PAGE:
Continuing in my reading of award nominees of 2010, I recently finished Laura Anne Gilman's Flesh and Fire. This one I could not get for free, at least not easily--the local public library did not have it. So I bought one cheap on Amazon, and will donate it to the library. Sometimes you have to give back...
It won't be too tough to let it go. The book was decent. It's a basic magic fantasy, first of a trilogy called The Vineart War. The magic basis is wine, which gives the author access to the rich vocabulary of the oenophile. And while the descriptive language is interesting, the plot is really pretty basic. The society is rigidly hierarchical, with parallel political and magical structures (The mages were once called that, but are now Vinearts). And the title Vineart is repeated so often, with such omnipresent force, as to become a hammer. The War of the trilogy title appears that it will be with some form of rogue Vineart. Vineart, Vineart, Vineart. Oy. It's a basic coming of age story, and I'm sure the rest will be fine too.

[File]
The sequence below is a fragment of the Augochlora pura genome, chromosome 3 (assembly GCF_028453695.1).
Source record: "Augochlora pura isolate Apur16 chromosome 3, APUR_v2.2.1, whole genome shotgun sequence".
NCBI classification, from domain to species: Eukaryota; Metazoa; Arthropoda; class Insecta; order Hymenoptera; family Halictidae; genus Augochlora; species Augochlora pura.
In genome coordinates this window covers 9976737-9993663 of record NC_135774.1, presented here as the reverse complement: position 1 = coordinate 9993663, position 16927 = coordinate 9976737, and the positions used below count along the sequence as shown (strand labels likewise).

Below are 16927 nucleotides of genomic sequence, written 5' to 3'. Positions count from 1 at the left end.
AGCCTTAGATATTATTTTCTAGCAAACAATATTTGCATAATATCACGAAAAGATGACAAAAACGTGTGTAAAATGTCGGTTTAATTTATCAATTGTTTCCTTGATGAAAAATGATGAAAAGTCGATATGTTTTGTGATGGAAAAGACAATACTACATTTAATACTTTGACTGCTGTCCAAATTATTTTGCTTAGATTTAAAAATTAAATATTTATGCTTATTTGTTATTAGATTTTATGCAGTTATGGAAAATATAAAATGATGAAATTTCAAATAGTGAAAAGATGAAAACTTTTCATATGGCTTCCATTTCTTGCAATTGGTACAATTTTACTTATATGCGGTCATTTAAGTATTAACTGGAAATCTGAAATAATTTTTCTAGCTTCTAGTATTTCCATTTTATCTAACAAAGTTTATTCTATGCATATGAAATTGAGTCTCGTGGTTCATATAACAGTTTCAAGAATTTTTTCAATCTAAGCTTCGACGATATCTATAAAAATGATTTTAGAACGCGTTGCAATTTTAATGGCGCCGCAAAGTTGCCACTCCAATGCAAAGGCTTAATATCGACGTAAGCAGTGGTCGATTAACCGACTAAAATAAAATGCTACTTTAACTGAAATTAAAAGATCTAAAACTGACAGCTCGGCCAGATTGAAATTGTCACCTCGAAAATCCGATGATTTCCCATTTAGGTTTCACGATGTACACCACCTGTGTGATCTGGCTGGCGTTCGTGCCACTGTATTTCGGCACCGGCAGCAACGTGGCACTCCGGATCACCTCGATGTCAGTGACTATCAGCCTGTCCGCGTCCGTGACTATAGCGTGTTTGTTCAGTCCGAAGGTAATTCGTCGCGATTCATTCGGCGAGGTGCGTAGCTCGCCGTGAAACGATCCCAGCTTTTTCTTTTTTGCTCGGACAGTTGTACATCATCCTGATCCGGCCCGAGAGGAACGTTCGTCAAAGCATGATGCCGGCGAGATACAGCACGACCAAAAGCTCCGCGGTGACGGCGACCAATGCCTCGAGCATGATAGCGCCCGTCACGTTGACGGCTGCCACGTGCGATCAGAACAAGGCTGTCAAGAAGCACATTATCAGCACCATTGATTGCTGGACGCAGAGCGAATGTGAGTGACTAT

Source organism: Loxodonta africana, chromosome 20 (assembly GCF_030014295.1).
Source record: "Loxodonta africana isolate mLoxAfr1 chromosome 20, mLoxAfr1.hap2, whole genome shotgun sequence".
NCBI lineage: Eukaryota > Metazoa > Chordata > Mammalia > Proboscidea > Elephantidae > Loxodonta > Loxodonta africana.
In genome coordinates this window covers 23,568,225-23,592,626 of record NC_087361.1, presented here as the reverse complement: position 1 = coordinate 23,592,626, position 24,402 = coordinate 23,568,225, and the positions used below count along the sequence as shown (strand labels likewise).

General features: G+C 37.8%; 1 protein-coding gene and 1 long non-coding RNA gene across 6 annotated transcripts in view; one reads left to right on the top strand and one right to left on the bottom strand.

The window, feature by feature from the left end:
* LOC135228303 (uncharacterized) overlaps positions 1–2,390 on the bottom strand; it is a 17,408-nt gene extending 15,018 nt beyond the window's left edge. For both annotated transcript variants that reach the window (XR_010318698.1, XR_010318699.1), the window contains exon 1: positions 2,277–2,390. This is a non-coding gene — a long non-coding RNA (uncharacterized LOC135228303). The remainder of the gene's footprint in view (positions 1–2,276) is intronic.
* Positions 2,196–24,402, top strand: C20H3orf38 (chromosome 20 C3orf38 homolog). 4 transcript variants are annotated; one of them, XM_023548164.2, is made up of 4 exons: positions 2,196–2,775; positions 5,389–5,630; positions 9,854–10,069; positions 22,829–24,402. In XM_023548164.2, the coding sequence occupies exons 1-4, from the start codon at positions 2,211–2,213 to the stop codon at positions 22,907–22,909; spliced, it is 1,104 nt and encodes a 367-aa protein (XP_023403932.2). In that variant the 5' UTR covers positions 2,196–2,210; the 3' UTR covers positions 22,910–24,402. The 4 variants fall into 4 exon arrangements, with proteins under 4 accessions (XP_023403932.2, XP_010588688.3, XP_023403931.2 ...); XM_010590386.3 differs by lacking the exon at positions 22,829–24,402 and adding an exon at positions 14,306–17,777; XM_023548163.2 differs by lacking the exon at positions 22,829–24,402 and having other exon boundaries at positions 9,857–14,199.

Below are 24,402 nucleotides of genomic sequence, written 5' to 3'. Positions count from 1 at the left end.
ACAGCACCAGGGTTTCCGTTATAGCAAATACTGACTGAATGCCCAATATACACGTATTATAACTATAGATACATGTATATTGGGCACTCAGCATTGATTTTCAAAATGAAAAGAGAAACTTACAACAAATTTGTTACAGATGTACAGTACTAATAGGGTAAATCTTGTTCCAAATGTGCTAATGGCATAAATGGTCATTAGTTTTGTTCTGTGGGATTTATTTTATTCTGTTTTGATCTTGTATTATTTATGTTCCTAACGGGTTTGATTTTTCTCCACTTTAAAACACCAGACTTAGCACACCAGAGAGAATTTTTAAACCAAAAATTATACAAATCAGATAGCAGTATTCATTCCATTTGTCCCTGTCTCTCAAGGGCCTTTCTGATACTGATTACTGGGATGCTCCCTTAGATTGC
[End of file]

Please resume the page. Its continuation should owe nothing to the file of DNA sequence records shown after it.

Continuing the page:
Wednesday, January 12, 2011
Saturday, January 1, 2011
Vernor Vinge is not a prolific author, to my chagrin. With this book, I have finally caught up and read all his fiction to date. The Witling is in many ways his least ambitious work, but that's saying nothing bad. It is one of the later examples (published in the mid-70's) of a novel that revolves around a very specific idea--in this case, "what if there really were people who could move things from one place to another without their traveling in between - teleportation?" So he weaves discussions of conservation of energy and angular momentum into the plot. It's tasty work, so if you have read the rest of his work it's worthwhile to go seek this out. The plot itself is just ordinary, so I can't give it more than 3 stars, but it was a good read.